About 50 years ago, the Department of Fisheries and Oceans (DFO) introduced the Moonlighter Policy to remove people from the fishery as a conservation method.
The policy targeted fishermen who held other jobs or professions. It was deemed by government that fishing was not their primary source of income and they were left with a choice: leave your job and maintain your Category A licence or keep your job and be reduced to a Category B licence.
Ultimately, for many this was not a choice at all. There simply was not enough income generated from the fishery at the time and a second job was needed to help provide for their families.
As a result of the policy, these Class B (or Category B) fishermen were only eligible to fish one-third of the trap limit of a Category A licence holder. The reduced income from fishing, coupled with a small amount of money generated from their second jobs, made it extremely difficult to save for retirement.
Today, many of these fishermen are in their 80s and have long retired from their second jobs, leaving them fully dependent on the fishery.
While their health has deteriorated, they still face the harsh conditions of lobster fishing season after season to generate what income they can from their Category B licences. They wish to retire, but a second implication of the Moonlighter Policy dictates that the licences are not transferable and expire upon death of the holder, leaving them no option but to continue fishing to remain in their homes, pay for medication, and care for their loved ones.
For years, these fishermen have been fighting for policy change that would allow them to sell the licence or pass it down within their family.
One fisherman, Donald Publicover of Brookside, Nova Scotia, submitted a request to former Fisheries Minister Bernadette Jordan to transfer his licence. He hopes to sell his licence so he can take care of his two adult children with cerebral palsy.
In August 2020, former Minister Jordan declined his request, citing “measures for the conservation of fishery resources and measures for the sustainability of the fishery are for the benefit of all Canadians and future generations.”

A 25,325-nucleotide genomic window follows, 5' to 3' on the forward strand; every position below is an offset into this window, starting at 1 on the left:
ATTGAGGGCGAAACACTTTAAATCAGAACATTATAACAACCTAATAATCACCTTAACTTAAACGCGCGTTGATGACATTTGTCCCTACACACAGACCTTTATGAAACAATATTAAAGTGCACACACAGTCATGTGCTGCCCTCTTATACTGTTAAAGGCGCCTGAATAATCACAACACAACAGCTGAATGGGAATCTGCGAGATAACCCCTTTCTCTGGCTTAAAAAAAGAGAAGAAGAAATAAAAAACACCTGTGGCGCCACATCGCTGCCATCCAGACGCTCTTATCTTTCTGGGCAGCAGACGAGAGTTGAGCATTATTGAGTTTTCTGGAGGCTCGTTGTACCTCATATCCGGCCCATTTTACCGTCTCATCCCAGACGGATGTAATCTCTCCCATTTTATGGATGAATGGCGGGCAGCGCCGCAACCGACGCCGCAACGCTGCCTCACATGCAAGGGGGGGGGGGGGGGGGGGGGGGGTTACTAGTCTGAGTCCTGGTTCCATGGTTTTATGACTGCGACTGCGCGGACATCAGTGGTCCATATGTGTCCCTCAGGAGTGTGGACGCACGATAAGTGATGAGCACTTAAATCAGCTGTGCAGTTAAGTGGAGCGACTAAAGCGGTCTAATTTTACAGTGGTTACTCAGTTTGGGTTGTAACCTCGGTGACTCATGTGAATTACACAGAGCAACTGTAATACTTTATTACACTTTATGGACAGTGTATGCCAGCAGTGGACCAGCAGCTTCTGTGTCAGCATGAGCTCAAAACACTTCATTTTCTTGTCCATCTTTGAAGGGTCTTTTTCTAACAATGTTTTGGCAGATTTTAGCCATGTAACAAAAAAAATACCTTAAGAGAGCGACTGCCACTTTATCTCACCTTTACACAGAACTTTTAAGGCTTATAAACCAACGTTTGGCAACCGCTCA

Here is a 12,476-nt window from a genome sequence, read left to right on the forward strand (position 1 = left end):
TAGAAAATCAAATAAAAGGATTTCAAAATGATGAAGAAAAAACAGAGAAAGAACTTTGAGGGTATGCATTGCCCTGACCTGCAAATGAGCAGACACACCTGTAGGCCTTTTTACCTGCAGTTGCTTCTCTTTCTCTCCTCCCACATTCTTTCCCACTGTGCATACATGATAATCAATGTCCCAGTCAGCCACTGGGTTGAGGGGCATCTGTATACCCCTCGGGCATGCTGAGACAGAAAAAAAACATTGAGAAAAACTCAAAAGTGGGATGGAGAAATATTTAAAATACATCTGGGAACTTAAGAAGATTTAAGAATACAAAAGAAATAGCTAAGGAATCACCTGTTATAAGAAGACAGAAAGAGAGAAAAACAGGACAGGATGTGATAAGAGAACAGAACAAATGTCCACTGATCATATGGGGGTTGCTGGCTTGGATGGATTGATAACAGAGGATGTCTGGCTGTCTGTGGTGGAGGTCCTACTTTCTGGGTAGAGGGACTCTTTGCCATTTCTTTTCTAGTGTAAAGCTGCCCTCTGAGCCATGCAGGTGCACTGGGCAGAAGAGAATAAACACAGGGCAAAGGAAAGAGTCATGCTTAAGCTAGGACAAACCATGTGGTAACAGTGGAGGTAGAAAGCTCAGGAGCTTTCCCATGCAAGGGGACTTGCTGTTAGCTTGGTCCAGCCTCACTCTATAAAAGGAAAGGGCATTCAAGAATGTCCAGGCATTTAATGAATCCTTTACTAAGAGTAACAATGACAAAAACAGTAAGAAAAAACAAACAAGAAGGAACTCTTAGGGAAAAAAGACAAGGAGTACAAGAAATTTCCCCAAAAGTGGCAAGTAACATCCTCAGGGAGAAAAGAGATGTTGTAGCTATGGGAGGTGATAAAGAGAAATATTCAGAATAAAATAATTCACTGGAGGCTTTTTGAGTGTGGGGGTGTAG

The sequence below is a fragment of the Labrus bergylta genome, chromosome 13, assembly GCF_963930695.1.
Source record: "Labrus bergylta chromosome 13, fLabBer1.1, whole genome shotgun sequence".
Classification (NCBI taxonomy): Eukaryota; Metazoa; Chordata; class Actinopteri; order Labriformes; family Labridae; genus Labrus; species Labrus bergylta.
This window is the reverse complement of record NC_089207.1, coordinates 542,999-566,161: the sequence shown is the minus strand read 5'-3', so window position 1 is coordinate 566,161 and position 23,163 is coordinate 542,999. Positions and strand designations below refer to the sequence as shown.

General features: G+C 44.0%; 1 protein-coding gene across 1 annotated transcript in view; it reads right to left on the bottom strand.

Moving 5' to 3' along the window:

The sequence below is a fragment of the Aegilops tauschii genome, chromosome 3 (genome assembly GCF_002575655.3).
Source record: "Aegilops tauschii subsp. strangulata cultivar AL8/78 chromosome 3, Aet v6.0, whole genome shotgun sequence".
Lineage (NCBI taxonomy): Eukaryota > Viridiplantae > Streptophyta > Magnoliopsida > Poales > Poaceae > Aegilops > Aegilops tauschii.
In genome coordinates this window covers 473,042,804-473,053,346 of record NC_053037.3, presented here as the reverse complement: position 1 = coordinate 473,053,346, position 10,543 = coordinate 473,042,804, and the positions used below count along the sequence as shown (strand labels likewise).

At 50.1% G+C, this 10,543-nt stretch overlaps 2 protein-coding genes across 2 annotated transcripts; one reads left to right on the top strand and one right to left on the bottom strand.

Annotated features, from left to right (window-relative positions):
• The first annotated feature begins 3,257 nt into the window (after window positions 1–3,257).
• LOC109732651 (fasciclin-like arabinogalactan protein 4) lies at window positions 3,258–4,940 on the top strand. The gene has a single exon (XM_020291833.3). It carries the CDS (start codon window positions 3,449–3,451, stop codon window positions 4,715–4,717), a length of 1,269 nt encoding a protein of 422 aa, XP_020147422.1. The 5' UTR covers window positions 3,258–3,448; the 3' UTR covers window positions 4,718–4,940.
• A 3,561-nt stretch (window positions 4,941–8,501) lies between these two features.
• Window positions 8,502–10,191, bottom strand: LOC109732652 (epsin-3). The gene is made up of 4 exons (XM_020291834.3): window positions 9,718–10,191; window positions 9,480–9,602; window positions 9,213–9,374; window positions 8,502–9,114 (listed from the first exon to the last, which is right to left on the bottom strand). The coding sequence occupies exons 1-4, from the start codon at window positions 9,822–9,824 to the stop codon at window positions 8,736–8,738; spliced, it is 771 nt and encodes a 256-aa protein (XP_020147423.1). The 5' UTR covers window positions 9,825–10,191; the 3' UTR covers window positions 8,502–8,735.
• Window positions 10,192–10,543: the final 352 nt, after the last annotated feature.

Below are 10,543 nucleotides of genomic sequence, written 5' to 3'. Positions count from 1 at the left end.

He then asked a Federal Court of Canada judge to review Minister Jordan’s decision. The court sided with Mr. Publicover, stating Jordan’s decision “is not responsive to the applicant’s request to transfer his licence. In particular, the decision does not explain how allowing the applicant to transfer his licence to an eligible fisher undermines the goals of the policy.”
In other words, there was no proof that Mr. Publicover’s request would have an impact on conservation.
For Donald, and Category B fishermen across the Maritimes, this ruling is a sign of hope. With the federal court having set aside the former Minister’s decision, it is time for your department to put an end to this decades-old punishment.
This is no longer a conservation issue. This is a matter of doing the right thing.
Given there are only 80 remaining Category B licence holders fishing one third of the traps of a standard Category A licence holder, they represent less than one per cent of total lobster traps being fished.
It is unacceptable to stick to a policy put in place in the 1960s without rationalization in 2022. A change in policy comes at no cost to DFO, yet the positive impact on these fishermen’s lives would be immense. The policy simply can no longer be justified.
Due to the age of these fishermen, we are running out of time to right this wrong. Sadly, in the past year alone, seven Category B licence holders have passed away.
An appeal of this decision will prolong the process for upwards of 18 months. We will undoubtedly lose more fishermen in that time. That’s more licences and lobster fishing jobs lost, more fishermen who will be unable to leave compensation behind for their wives and children, and more families who will have lobster fishing forcibly stripped from their lifestyle.
DFO cannot delay and stand by, waiting for these individuals to die.
These fishermen deserve better. They have faced the challenges imposed by the Moonlighter Policy for 50 years. It is time to act on policy change, to permit these fishermen to sell or pass down their licences, and to allow their families to continue the tradition of lobster fishing.
It’s time to do the right thing.
For this reason, I request a meeting to further discuss the situation and establish a path forward.
Hon. Michel P. Samson
Counsel, Cox & Palmer
Michel P. Samson is a former 19-year Liberal MLA and cabinet Minister in Nova Scotia.
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